In passing through Mr. Desanges’ gallery of pictures of the heroes who have won this much-coveted Cross, one cannot help reflecting that the inspiration of a single moment, sufficient only for the instincts to have play, has been sufficient to earn name and fame for ever. Sergeant Ablett of the Guards, seeing a shell falling in the midst of a number of ammunition waggons, seized and threw it outside the trench, where it burst. Mr. Hewett, acting mate of the Beagle, in charge of a Lancaster gun before Sebastopol, seeing a Russian party about to take the gun in flank, with the assistance of a few soldiers slewed it round, blew down the parapet, and checked the advancing column. Colonel Bell, finding a Russian gun limbered up and just about to be drawn off at the Battle of the Alma, seized the horses’ heads, and brought the captured trophy to a place of safety.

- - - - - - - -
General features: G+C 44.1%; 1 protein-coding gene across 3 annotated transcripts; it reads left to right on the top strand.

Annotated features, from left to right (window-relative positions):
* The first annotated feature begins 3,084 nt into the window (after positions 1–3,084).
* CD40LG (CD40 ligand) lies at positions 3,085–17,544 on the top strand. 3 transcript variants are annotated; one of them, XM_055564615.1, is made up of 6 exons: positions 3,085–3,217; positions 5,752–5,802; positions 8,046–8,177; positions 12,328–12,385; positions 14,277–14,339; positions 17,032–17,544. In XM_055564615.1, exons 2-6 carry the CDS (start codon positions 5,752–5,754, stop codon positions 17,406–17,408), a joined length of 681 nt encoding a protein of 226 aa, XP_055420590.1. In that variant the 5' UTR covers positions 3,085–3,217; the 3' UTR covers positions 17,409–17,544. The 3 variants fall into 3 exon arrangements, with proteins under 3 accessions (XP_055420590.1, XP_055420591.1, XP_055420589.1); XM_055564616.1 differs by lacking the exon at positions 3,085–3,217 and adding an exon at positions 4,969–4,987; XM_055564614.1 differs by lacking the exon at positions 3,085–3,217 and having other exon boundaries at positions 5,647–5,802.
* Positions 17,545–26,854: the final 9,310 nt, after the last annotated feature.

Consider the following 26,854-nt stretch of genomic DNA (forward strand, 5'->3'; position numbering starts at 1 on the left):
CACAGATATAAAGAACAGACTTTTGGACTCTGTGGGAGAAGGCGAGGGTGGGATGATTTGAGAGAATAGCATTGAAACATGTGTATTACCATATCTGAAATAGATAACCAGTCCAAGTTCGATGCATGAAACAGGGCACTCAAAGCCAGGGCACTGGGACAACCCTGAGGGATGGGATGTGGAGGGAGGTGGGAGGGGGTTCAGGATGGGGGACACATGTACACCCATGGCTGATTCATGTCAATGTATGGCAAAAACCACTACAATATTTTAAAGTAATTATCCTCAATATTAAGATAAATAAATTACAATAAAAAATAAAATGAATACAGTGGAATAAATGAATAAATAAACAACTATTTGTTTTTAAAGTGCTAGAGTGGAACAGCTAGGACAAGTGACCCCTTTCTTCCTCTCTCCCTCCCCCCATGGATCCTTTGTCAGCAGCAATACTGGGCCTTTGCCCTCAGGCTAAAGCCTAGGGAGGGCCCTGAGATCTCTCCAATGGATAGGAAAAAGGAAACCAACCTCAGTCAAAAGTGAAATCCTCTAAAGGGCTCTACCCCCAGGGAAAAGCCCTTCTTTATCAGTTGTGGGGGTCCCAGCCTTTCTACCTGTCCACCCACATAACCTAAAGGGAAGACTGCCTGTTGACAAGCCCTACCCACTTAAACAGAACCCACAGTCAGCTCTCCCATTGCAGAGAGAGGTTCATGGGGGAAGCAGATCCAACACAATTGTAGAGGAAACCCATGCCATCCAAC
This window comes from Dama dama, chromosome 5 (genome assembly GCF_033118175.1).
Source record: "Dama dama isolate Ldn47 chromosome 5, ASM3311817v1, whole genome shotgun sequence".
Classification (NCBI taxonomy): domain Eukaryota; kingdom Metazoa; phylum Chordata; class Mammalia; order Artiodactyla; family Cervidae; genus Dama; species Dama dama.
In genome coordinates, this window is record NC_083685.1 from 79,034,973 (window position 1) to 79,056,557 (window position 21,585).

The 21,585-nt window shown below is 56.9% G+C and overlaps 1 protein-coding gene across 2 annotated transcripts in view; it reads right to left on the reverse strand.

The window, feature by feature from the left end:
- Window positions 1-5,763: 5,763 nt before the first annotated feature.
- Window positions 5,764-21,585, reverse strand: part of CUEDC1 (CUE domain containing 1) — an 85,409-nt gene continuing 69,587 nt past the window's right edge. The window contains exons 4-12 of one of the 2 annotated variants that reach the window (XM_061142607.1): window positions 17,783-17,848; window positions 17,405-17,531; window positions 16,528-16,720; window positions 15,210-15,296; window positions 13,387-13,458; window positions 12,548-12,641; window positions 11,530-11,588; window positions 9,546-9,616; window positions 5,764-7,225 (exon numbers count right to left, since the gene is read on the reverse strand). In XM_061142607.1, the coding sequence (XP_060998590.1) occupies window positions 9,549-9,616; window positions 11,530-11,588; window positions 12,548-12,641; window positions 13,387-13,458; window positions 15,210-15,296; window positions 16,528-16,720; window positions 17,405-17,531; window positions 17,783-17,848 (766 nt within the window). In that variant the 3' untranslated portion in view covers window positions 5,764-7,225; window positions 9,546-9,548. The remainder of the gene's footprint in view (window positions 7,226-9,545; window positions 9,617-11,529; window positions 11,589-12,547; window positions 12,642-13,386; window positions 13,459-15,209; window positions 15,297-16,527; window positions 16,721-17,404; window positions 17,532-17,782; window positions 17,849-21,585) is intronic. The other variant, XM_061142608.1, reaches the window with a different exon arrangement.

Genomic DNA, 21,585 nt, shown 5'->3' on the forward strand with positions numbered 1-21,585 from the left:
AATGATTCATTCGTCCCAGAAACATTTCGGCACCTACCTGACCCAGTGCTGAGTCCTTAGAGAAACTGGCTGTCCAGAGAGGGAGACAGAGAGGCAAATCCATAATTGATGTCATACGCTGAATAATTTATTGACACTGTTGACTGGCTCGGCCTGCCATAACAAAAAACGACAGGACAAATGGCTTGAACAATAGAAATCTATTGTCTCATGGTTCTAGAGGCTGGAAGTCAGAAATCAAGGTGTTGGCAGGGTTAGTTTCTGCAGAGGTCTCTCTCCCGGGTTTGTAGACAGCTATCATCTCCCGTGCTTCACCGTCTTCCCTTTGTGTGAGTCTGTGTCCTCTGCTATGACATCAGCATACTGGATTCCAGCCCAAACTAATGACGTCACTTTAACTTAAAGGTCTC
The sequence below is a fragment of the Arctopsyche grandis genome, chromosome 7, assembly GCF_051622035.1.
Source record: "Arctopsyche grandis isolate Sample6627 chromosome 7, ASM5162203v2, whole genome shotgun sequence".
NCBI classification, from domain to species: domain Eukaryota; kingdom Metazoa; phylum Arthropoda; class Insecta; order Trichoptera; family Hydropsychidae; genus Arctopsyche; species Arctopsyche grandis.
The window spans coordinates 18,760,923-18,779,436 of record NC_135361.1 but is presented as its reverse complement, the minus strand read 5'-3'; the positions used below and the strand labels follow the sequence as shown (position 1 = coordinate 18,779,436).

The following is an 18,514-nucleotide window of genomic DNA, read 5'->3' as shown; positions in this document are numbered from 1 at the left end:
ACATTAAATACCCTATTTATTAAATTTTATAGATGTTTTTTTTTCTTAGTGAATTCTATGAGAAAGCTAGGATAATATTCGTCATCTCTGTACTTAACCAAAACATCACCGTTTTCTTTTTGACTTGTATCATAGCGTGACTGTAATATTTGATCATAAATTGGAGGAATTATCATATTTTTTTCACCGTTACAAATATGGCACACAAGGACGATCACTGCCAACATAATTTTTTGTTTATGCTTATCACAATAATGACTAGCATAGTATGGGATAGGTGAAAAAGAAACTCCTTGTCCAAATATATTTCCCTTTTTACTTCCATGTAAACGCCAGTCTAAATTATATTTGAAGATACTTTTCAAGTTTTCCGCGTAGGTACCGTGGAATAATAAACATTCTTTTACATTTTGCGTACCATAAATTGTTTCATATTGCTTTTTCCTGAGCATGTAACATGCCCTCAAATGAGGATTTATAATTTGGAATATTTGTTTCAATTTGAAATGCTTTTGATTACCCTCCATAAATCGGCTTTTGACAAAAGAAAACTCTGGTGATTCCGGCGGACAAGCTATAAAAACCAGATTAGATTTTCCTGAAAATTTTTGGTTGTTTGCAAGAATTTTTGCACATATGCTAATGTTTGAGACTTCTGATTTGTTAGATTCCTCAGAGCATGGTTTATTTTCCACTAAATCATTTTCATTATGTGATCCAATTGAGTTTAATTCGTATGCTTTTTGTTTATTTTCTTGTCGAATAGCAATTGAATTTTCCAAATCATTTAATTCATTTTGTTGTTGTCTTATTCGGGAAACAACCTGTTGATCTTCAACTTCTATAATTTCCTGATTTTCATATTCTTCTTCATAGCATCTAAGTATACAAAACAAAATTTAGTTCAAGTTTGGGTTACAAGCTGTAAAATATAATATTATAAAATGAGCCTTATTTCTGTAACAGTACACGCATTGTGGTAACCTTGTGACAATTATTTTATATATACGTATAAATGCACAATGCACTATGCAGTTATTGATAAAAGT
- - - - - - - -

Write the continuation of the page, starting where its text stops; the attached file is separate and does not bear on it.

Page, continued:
These actions, the work of a moment’s heroic inspiration, would have survived in the recollection of a few comrades only, as thousands of others have done in past wars, had not Mr. Desanges, in a happy moment, conceived the idea of rendering them patent to the world, as long as canvas and colour shall last, by the skill of his pencil. As one surveys the large exhibition room at the Egyptian Hall covered with vigorously painted pictures of the deeds of daring of the winners of the Victoria Cross, it is scarcely possible to believe that they have all been produced by one hand within these last two years. Never was there a better example of the difference between ourselves and France than this exhibition affords. Versailles is crowded with ill-drawn but stirring pictures of national heroism, lavishly paid for by the government: here a single individual undertakes the task, and accomplishes it on his own resources. And has he not added to the value of the Cross itself? We may, if we like, read a dry, bald account in the official Gazette of some glorious deed done by a private or officer in the presence of the enemy, but our artist reproduces the veritable action with all its accessories. Private John McDermond left his father’s cottage, perchance a raw boy, before the great Crimean fight; when he returns to the paternal roof, he may, if he likes, carry with him a photograph of the noble picture in which he is rescuing Colonel Haly from a party of Russians who had struck him down at the Battle of Inkermann. Private T. R. Roberts might, for all we know, have been considered a ne’er-do-well at home, and, possibly, his enlisting in the Indian Army was thought a good riddance of bad rubbish. But we know not the good that lies hidden in our hearts, only requiring an occasion to call it forth. Roberts, in the great mutiny, brought a wounded comrade on his back through one of the streets of Bolundshahur, under a heavy fire, in doing which he was himself wounded, and of which wound he has since died. But for Mr. Desanges, his glorious deeds of courage and humanity would have died with him, but now the sun-picture will hang on the cottage wall, with the Victoria Cross beneath it, to tell to generations to come of the true nobility of soul of the poor ne’er-do-well.